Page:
A couple pre-war pickups

I guess I’m going to just be blogging every week about pre-war card pickups. No set this time just a couple I’ve grabbed that I had my eye on for a while.

The first pickup is a 1909–11 Murad T51 Stanford card. Aside from being relevant to my collecting interests, I’ve especially liked that it features forestry as its sport and depicts on its artwork what looks like a giant redwood forest.

This is like 65 years before the Stanford Tree masco. The fact that it depicts what would become the school mascot takes it from being cool just because it’s old (only 25 years after the university’s founding) to sort of predicting the future.

Also the artwork itself is pretty nice with its gold border ink and sense of scale in the giant redwoods and tiny horsemen. We don’t see any of forest canopy we’re just among the tree trunks. Which really is how it feels to be in those forests in California.

The second pickup is from Anson over at Prewarcards. He was clearing out some excess and one of the cards in his clear out was this Origin of Football card from the 1923 Sarony Origin of Games set. I’ve loved this card ever since Anson showed it off on twitter not just because I’m a soccer fan but because it appears to show a form of Calcio Storico.

While the backs don’t mention anything about the Italian version of calcio, the fact that a version of the sport which looks very much like this card is still being played in Florence is something I just can’t ignore.

Anyway because Anson is a great member of the community and has also been super generous with me in the past,* I jumped on his sale and was very happy to receive his extra version of this card.

*Including the card of cards from the Sarony set.

Anson included a second card in the envelope too. This is from the 1925 Turf Cigarettes Sports Records set and depicts sprinting and its record times. That the card is a British issue means it shows the 100 yard time instead of 100 meters so I can’t compare it to a historical record progression.

It is however an interesting comparison to the 1939 Churchman’s card of Jesse Owens which lists a speed of 9.4 seconds for the 100 yards—.4 seconds faster than the record of 9.8 seconds depicted on the 1925 card (Owens’s 220 yard speed is .9 seconds faster).

1934 Player’s Cigarettes Hints On Association Football

Digging into my backlog of pre-war sets to write about. Might as well start off with some soccer to fill the some of the hole that’s resulted from cancelling sports worldwide.

These are from the 1934 Player’s Cigarettes Hints on Association Football set. They have very similar artwork to my 1928 cards but depict generic footballers instead of specific people. As a result this set is super cheap since it’s not about the players but is instead a more thematic checklist.

Since thematic checklists are something that I love about pre-war cards* I was not deterred by the absence of any real players. Plus as a soccer fan I love just seeing the artwork and reading the backs as a way of learning how the game looked and how it was played 85 years ago.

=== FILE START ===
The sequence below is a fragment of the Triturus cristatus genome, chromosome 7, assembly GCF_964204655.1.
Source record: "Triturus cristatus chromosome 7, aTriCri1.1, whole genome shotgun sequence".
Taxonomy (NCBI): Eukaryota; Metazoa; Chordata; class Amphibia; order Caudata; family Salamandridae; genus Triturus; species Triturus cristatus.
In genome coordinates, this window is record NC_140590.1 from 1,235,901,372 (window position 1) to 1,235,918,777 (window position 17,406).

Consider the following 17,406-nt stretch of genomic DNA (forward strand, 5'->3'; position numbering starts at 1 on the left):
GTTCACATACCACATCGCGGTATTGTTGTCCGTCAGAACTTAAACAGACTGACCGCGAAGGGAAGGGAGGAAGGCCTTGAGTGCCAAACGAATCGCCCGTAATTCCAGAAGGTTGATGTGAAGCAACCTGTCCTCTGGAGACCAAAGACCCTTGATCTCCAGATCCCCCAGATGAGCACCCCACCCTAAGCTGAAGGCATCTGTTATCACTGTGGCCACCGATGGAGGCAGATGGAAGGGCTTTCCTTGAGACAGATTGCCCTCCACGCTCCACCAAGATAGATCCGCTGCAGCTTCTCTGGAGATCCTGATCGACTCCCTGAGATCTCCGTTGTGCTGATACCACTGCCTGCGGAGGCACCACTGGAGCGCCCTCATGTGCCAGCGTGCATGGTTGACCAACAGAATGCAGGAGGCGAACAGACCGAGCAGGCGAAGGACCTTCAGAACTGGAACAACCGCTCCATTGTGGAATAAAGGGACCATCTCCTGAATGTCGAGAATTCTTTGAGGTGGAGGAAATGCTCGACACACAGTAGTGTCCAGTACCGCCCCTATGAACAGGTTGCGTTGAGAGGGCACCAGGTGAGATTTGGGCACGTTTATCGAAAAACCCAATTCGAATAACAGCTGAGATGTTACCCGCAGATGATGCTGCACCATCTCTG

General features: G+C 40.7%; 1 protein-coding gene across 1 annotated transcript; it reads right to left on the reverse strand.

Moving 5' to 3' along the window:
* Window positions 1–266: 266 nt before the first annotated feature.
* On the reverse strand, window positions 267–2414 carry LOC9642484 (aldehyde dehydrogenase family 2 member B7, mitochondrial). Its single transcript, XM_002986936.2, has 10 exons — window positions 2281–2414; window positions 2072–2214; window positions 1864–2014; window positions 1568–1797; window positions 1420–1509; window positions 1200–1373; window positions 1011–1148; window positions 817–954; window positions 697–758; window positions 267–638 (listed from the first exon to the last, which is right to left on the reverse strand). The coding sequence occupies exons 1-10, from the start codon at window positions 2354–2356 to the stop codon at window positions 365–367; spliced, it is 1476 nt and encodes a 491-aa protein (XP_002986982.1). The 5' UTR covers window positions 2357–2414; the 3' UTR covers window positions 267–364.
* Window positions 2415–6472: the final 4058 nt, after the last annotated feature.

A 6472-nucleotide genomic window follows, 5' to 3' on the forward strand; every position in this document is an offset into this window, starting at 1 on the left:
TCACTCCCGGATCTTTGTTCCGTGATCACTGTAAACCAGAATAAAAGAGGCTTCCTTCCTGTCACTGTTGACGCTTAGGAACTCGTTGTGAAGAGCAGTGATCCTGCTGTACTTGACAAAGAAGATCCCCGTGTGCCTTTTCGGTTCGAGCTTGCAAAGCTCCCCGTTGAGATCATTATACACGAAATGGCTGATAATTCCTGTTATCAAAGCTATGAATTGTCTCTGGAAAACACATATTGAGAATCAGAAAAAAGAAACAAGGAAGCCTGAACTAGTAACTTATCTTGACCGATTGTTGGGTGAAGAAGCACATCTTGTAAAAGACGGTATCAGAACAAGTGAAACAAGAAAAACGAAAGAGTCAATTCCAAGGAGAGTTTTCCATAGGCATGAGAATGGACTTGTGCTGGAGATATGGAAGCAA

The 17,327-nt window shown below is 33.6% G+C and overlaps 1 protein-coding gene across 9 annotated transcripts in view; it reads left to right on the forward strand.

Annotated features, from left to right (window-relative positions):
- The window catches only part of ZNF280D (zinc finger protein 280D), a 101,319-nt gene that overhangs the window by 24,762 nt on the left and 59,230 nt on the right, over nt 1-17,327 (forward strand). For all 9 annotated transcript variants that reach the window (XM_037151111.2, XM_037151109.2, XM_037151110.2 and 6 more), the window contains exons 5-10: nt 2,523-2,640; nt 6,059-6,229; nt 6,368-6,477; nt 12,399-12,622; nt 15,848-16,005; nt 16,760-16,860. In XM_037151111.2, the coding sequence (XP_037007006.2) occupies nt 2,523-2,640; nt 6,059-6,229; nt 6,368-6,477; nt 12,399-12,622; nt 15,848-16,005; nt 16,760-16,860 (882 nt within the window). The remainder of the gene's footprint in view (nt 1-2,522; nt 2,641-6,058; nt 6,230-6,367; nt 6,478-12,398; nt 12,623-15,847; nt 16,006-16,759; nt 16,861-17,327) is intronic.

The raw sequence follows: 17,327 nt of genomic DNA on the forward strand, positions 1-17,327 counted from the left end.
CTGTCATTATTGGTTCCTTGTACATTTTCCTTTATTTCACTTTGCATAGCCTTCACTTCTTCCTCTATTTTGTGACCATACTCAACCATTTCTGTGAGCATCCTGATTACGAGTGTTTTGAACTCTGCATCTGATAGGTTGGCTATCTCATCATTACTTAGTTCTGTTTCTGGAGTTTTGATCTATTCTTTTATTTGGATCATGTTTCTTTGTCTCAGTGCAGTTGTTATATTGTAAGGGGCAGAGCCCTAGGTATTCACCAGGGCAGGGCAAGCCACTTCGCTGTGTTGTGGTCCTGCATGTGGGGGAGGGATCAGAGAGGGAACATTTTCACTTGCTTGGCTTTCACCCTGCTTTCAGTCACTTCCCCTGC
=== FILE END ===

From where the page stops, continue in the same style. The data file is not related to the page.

*The Romance of the Heavens set is a perfect example of this kind of thing.

Many of the cards feature routine actions that soccer players are expected to be able to make. Kicking, tackling, saving. etc. In many cases, such as not kicking with your toes, the advice is as valid today as it was back then. In other cases such as not knowing how a ball swerves, it’s clear how far the modern game has come.

Most of the cards are vertical but there are a handful of horizontal ones. I especially like the horizontal artwork since it offers both a wonderful depth of focus in the composition and the player’s-eye perspective of the field is fantastic.

The “‘W’ Formation” card is particularly awesome because it captures the specific moment in soccer strategy where the W-M formation was taking over England.

Flipping those cards over shows that three of them describe still-relevant tactics. The card describing the outside forward cutting in feels like it could still be describing the modern inverted winger. As someone who came of age with inverted wingers being described as a modern development to the game, I love seeing the idea described in the 1930s as just regular tactics.

The “‘W’ Formation” card meanwhile continues to be super-interesting since it describes the development of the “M” component of the formation in the centre half dropping back into the middle of a three-man defensive line. I grew up with 4-4-2 as the default formation everywhere and while I’ve learned about the evolution of tactics and formations, I also haven’t ever seen a primary source like this which describes an earlier standard.

Some more cards I just love. The goalkeeper’s cap is awesome. “When not to shoot” makes me laugh since it’s probably the most-relevant card for any youth coach. The kickoff card though is a great follow-up to the W formation one since it shows the five-man forward line before the two inner forwards drop back behind the center forwards and the wingers.

Also, with the modern game* allowing you to pass the ball backwards immediately from the kickoff, seeing three men in the circle instead of only one (or the two I grew up with) is also a huge change in how the game actually looks.